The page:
It turns out that Catastros was captured by evil during "the Great Battle of Good and Evil." (Isn't every battle between good and evil?!) This setup seems irrelevant until the next day when the Power Ranger kids, at work at their record store, are all summoned on their magical cell phones. The Rangers rush downtown to jump into a battle with some giant robots. During the fight, Red Ranger Nick gets sucked into another dimension where he ends up meeting Catastros face to horse face. While the Power Rangers scramble to find some way to rescue Nick, a giant hammerhead shark robot and some half-bat/half-woman try to get their hands on the horse. Before long, the Rangers end up in another battle, this time against a purple giant robot and a giant rock-guy from an old Fruity Pebbles commercial. After plenty of CG-aided battle, Catastros disappears into another time warp with the purple giant robot.

The Power Rangers use their cell phones to summon magic forces. [Standard text messaging rates may apply.] "Wild Power Rangers Can't Be Broken": Red Ranger Nick rides Catastros on a beach. There's not so much fighting in the bonus episode "Whispering Voices."

There are two more episodes in the feature program on this disc, "The Gatekeeper Parts 1 & 2." They follow the same formula of giant robots and computer-animated battle sequences. There's even a bonus episode on the disc called "Whispering Voices" which provides you with 22 more minutes of giant robots crushing small models of big cities.

Back in the day, the Power Rangers summoned their magical powers through their belt buckles. Today's sophisticated Power Ranger carries a cell phone that hits them when they are needed. The very same cell phones also double as the link between the teenagers and their super powers. (I can't figure out how to get a Little Mermaid wallpaper on my phone, and these kids use their cells for kicking giant robot butt!)

I'm told that "Power Rangers: Mystic Force" is the fourteenth series in the "Power Rangers" franchise. Perhaps you've had to have been watching for a while to make heads or tails out of what is going on in "Mystic Force." Beyond all the yelling and all the bright colors and explosions there is very little of substance going on here. I rewound and watched several segments over and over again trying to figure out what relationship some of the characters had with each other, or who the giant robots were that the Rangers keep fighting but unfortunately, none of it makes any sense! I guess it's safe to say that this DVD won't end up in the hands of too many non-Power Rangers fans. For followers of the show, the release puts four more episodes of the show into your collection, for non-fans: you'd be better off watching anything else!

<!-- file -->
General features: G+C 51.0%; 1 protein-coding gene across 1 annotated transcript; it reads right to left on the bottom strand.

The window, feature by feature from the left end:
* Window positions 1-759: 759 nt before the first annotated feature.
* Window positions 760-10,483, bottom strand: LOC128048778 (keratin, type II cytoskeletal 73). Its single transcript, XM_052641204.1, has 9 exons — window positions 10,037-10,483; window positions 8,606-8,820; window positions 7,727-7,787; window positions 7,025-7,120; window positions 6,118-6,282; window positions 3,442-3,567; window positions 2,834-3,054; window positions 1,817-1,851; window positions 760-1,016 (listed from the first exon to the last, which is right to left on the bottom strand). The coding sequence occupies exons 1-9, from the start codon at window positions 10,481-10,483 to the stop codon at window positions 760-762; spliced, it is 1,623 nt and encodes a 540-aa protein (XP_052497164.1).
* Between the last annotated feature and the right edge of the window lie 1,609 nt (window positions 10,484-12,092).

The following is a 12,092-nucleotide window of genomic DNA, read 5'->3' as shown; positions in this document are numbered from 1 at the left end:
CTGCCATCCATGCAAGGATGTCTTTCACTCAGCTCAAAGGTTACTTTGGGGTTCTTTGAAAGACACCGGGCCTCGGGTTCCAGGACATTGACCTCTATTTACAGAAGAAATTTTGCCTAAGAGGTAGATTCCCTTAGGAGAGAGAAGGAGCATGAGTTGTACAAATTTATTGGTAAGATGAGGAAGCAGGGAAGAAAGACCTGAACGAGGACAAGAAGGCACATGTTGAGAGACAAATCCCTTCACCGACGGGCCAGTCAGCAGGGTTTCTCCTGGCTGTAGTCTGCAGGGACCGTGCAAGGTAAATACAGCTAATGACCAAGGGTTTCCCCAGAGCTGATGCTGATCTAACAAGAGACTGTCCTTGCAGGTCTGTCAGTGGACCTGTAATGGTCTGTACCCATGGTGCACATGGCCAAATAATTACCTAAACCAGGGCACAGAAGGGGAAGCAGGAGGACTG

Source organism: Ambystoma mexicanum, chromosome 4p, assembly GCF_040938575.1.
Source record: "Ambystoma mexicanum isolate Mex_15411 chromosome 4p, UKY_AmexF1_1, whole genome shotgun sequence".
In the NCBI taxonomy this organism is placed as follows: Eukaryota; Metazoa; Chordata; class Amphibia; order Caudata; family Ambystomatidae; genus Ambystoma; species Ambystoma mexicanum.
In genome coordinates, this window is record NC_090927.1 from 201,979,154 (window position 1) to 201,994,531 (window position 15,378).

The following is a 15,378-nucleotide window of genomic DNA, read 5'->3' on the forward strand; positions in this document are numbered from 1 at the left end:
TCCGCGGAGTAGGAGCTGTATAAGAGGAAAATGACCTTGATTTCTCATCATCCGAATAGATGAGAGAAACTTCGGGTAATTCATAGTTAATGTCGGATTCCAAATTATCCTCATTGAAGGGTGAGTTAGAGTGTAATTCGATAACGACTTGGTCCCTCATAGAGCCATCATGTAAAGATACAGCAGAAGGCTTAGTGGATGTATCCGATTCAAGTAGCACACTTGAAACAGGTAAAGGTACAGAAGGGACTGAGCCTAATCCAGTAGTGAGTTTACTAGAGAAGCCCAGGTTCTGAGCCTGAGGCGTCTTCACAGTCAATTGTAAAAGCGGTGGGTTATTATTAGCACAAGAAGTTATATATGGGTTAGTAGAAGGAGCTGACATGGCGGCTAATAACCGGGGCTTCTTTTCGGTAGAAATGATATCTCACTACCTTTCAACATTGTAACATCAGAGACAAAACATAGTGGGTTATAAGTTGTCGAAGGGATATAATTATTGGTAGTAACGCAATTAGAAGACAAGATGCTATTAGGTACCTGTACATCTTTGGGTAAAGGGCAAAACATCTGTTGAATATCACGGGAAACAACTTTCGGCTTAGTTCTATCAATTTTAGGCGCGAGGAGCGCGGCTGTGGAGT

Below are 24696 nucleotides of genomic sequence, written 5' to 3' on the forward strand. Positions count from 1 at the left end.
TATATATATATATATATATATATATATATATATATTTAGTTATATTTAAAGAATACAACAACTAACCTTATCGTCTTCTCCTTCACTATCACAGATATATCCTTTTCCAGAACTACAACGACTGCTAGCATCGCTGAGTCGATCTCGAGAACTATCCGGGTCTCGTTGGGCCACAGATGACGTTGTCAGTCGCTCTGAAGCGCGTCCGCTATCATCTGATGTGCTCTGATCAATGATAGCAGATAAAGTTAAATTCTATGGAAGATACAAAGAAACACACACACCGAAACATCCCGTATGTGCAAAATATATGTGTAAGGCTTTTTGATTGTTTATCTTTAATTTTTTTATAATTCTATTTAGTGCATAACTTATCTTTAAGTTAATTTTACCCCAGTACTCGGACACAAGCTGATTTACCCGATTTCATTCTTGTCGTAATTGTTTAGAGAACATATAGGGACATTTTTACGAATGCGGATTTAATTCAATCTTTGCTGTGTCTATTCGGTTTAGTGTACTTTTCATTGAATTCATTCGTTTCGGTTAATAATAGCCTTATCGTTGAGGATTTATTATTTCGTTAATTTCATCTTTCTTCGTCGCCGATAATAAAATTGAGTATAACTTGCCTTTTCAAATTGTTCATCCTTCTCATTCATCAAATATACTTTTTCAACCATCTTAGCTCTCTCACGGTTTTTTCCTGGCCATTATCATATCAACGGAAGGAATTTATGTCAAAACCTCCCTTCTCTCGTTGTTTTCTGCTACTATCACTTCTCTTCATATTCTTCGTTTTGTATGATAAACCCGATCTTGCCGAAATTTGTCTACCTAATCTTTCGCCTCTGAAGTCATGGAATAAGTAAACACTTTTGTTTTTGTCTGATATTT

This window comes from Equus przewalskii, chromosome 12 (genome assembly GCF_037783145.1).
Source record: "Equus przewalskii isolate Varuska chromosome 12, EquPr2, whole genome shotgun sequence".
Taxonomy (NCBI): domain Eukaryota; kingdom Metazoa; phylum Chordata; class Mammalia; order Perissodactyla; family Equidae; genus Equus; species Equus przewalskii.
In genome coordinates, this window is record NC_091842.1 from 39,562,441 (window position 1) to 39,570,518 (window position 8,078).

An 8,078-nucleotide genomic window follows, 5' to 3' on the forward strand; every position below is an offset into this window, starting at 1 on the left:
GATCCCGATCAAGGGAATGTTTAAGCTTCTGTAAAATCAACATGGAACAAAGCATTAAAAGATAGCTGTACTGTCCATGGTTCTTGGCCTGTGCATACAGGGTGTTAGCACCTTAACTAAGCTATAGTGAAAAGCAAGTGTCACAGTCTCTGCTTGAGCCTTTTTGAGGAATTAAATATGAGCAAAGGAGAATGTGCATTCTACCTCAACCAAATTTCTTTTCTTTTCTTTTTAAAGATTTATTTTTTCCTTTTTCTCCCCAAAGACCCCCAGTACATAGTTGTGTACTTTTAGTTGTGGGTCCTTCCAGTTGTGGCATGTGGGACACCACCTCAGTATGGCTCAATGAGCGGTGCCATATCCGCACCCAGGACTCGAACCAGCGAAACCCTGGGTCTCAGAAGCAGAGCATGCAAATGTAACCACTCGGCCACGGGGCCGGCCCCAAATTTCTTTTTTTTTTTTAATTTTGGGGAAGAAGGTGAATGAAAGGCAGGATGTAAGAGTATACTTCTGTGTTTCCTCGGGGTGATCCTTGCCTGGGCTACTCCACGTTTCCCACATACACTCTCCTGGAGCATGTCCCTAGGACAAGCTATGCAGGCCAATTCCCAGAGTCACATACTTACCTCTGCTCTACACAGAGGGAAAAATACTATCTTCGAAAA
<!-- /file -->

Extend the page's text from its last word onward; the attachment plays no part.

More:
UD Rating: out of 5

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Related Reviews: Power Rangers Mystic Force: Volume 1 - Broken Spell • Power Rangers Mystic Force: Dark Wish - The Blockbuster
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Power Rangers Mystic Force: Volume 3 - Fire Heart
68 Minutes / Rating: TV-Y7 / Original Airdates: March 27 - June 26, 2006
Director: Mark Beesley, Andrew Merrifield, Charlie Haskell
Cast: Firass Dirani (Nick/Red Mystic Ranger), Angie Diaz (Vida/Pink Mystic Ranger), Richard Brancatisano (Xander/Green Mystic Ranger), Melanie Vallejo (Madison/Blue Mystic Ranger), Nic Sampson (Chip/Yellow Mystic Ranger), Peta Rutter (Udonna), Antonia Prebble (Clare), Barnie Duncan (Toby), Kelson Henderson (Phineas), Holly Shanahan (Leelee), Geoff Dolan (Voice of Koragg), Donogh Rees (Voice of Necrolai), Andrew Robertt (Voice of Morticon), Nick Kemplen (Voice of Styxoid), Campbell Cooley (Voice of Skullington), Oliver Driver (Voice of Jenji)
1.33:1 Fullscreen (Original Broadcast Ratio); Dolby Digital Surround (English); Subtitles: English; Closed Captioned
Suggested Retail Price: $19.99 / DVD Release Date: November 28, 2006 / Black Keepcase with Side Snaps / Single-sided, single-layered disc (DVD-5)